What went wrong?
Again with Perron, it seems that my optimism got the best of me. I really do believe that the potential was there with Perron though. As a team, Pittsburgh wasn't Pittsburgh this season: as of Friday the 10th, they are 18th in goals scored per game. 18th!!! I am not sure if it was the injuries or the coaching, but the whole "Pittsburgh Effect" that I wrote about was essentially null and void. Perron's actual production did come somewhat close to my low-side scenario but he did fall short in that area too.
What did we learn?
With Perron, I took his best ever season and then built the best possible "Pittsburgh Effect" on top of that. I basically assumed that everything that possibly could go right, would. By using Perron's best ever season and then layering on the benefit of the trade, I was essentially double counting the positive impact of the move from Edmonton. Fantasy Hockey Geek calculated my assumptions perfectly – my assumptions were just flawed. All that said, Perron's shot and penalty minute totals were indeed good in Pittsburgh and he is someone who I will target next season, particularly if Kris Letang is back and/or there is a coaching change.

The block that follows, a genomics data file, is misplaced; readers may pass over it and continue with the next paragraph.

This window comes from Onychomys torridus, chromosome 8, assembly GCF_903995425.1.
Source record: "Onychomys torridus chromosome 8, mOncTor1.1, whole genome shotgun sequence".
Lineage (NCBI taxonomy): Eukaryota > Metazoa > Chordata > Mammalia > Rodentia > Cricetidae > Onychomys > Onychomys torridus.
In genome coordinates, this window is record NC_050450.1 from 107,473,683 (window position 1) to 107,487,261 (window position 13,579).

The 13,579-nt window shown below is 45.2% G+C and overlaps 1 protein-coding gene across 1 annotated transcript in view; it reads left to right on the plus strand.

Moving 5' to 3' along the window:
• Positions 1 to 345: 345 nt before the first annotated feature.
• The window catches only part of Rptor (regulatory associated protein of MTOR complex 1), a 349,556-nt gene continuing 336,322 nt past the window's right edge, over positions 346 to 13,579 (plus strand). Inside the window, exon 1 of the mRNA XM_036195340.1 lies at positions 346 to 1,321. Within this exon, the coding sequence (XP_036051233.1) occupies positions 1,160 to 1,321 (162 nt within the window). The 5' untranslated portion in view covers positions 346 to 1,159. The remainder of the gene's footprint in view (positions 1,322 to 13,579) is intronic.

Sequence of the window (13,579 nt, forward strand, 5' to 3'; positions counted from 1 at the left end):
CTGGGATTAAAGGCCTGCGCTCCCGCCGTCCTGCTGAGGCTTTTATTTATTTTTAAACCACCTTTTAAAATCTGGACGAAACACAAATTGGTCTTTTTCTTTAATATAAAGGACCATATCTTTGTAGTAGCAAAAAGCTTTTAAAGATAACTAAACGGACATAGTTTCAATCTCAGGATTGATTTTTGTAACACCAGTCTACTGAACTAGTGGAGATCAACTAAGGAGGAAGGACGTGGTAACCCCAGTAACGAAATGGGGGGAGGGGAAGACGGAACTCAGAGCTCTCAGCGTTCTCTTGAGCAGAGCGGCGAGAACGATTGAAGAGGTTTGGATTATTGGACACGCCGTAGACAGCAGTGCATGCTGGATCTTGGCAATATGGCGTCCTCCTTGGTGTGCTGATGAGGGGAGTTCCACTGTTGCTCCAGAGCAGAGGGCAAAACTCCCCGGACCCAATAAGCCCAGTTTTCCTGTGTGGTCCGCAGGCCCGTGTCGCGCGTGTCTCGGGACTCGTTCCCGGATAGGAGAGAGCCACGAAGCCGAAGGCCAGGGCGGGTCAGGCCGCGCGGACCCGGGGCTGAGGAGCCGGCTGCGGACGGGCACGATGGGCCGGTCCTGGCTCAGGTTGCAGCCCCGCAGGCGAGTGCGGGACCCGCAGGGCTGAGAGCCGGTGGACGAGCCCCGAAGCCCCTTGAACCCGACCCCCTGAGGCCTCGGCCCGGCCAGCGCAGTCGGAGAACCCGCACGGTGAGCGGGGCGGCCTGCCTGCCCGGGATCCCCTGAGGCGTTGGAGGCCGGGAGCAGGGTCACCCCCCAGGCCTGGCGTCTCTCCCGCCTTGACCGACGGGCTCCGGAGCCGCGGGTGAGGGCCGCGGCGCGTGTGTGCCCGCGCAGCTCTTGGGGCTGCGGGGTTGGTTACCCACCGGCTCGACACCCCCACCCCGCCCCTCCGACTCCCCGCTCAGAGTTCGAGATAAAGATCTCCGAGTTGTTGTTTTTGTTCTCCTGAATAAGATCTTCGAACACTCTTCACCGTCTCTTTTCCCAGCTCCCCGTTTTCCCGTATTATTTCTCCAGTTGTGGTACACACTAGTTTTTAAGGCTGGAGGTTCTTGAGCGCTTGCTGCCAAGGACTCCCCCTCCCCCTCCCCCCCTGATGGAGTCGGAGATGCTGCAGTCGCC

When I wrote about Tommy Wingels, he was coming in as the 17th most valuable player in my keeper league but was only 37 percent owned in Yahoo! pools. He had eight points in 12 games with a ton of hits and was shooting at a level that supported his spike in production. Things were looking up for Tommy.
What went wrong?